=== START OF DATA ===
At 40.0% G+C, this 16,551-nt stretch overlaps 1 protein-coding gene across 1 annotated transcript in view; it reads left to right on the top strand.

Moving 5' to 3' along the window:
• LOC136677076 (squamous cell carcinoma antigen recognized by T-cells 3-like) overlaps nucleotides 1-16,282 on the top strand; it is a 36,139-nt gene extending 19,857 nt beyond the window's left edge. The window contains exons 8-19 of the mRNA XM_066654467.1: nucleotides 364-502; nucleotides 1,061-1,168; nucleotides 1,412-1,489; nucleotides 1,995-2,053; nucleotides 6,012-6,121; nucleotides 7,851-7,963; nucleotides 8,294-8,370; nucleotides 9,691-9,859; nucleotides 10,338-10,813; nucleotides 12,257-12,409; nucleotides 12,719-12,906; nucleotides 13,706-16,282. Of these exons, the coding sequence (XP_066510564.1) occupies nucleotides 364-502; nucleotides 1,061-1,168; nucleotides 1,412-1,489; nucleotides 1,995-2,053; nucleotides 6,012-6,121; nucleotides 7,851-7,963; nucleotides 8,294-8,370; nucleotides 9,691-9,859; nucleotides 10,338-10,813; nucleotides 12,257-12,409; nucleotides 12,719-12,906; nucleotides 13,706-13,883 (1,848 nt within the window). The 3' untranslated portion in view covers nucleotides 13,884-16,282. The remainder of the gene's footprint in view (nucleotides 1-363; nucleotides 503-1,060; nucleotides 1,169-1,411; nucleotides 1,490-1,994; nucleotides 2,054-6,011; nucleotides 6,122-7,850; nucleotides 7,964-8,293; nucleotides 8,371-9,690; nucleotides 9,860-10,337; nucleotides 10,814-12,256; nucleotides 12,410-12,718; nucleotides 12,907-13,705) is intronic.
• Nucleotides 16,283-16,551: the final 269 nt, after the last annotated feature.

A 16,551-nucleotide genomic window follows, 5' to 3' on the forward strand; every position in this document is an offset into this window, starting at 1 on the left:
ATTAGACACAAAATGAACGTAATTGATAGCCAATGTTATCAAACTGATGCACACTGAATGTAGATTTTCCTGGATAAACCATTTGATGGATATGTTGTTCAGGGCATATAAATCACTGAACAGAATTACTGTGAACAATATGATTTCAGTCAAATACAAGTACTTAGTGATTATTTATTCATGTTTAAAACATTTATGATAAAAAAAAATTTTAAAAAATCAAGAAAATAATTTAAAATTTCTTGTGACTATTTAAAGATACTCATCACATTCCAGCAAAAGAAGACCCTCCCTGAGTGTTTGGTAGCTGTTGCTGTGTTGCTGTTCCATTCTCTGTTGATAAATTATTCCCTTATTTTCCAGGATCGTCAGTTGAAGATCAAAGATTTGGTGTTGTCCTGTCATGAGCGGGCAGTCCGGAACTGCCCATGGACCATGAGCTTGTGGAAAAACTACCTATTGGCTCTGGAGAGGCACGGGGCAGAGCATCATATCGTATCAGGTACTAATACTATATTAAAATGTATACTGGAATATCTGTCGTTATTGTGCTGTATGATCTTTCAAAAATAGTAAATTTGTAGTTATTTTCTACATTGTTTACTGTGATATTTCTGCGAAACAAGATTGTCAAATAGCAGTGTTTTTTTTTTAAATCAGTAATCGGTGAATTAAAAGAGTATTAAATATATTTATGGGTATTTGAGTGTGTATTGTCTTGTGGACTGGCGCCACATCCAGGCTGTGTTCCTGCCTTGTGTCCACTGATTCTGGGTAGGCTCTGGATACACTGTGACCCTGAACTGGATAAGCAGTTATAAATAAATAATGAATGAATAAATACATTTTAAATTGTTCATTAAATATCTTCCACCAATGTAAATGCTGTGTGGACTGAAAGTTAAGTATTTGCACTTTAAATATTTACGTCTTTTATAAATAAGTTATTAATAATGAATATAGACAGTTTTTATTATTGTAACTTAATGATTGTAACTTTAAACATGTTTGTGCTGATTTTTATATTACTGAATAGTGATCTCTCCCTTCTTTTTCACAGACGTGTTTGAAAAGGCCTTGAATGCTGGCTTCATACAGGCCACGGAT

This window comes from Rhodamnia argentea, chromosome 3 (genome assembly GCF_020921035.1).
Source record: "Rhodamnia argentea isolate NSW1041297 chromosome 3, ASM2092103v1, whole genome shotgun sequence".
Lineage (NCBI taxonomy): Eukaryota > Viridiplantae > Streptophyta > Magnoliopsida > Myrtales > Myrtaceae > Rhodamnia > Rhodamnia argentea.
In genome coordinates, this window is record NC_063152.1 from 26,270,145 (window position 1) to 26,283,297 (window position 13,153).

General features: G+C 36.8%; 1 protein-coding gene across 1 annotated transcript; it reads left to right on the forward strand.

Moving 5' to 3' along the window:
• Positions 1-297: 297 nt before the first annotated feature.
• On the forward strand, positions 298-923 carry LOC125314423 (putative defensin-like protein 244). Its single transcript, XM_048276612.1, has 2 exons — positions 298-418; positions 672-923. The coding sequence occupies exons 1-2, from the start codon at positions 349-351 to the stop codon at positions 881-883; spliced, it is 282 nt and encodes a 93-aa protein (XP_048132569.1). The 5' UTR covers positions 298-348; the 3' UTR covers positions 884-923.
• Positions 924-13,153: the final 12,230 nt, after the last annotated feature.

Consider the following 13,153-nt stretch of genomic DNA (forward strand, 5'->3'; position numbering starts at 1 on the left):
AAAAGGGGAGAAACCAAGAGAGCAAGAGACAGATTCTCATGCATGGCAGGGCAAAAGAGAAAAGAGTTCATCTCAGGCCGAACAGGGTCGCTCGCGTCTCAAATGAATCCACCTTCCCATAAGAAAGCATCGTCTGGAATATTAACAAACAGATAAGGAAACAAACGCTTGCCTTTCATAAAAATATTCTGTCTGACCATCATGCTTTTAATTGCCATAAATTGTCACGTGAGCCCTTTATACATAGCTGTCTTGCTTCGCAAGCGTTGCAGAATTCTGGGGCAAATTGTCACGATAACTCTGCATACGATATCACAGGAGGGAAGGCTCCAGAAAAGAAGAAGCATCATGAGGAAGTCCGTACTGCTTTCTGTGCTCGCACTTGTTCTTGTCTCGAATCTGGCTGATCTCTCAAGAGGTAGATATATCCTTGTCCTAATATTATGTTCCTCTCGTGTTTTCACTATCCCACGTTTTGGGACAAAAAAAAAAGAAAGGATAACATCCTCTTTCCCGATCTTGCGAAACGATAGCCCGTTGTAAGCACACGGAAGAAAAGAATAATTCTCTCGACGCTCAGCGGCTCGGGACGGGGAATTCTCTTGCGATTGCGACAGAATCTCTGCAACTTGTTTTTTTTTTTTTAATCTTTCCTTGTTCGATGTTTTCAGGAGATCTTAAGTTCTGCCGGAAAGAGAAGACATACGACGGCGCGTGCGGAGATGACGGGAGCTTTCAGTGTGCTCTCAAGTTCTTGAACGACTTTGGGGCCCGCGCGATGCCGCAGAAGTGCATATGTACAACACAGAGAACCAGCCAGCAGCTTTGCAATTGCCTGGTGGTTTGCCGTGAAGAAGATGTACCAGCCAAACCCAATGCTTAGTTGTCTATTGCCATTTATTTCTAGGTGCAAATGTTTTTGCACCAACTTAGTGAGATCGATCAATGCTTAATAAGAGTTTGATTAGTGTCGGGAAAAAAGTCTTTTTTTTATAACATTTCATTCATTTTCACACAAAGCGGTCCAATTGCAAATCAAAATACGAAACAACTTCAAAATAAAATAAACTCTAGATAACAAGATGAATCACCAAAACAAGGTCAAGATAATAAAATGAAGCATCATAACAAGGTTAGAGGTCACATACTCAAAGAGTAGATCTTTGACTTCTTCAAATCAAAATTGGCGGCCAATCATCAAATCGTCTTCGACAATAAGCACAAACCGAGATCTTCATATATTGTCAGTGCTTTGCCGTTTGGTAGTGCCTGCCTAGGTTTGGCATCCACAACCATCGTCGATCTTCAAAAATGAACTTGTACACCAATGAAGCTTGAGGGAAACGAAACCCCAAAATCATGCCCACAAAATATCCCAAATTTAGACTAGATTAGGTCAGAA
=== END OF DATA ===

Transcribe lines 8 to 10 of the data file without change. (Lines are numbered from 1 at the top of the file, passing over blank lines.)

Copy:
Source record: "Rhodamnia argentea isolate NSW1041297 chromosome 3, ASM2092103v1, whole genome shotgun sequence".
Lineage (NCBI taxonomy): Eukaryota > Viridiplantae > Streptophyta > Magnoliopsida > Myrtales > Myrtaceae > Rhodamnia > Rhodamnia argentea.
In genome coordinates, this window is record NC_063152.1 from 26,270,145 (window position 1) to 26,283,297 (window position 13,153).